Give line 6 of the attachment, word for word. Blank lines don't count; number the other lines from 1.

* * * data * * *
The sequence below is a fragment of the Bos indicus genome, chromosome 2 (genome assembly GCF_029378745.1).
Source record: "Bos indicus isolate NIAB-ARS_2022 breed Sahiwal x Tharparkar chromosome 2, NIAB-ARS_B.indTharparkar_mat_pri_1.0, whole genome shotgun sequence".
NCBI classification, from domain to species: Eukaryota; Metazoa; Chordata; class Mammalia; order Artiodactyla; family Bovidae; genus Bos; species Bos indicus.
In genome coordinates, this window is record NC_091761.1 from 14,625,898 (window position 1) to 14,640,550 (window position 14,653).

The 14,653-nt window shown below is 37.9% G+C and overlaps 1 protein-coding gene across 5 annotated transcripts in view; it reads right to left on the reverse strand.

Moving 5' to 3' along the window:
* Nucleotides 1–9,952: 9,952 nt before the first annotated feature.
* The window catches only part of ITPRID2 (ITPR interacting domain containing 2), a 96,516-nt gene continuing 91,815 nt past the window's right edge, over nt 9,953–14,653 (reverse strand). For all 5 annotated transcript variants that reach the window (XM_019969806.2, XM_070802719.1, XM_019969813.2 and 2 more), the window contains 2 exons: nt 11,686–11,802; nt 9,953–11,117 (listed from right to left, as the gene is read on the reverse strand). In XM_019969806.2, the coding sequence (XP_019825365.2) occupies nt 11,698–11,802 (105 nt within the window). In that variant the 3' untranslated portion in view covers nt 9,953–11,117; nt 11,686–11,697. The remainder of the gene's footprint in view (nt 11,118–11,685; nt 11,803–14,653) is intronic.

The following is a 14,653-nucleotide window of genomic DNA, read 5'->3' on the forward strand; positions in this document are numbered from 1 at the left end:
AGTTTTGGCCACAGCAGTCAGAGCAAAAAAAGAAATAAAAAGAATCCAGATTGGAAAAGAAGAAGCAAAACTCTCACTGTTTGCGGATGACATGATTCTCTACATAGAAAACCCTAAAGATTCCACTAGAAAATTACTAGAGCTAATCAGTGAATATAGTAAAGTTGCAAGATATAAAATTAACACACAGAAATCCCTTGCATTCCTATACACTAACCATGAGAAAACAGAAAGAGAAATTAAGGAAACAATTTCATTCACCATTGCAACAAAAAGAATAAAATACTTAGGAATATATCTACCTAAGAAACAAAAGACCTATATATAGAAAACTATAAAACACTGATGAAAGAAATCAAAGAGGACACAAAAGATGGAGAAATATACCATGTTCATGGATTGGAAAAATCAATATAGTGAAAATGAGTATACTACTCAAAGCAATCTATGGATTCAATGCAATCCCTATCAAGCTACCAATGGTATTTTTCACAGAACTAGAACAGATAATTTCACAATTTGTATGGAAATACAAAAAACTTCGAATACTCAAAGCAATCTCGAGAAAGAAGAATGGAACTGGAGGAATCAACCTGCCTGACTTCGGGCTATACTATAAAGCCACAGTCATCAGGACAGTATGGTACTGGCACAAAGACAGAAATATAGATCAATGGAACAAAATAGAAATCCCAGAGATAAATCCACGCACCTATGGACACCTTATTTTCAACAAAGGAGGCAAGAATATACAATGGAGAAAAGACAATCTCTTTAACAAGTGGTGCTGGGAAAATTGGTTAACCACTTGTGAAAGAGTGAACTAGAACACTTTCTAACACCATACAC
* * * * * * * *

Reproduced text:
Moving 5' to 3' along the window: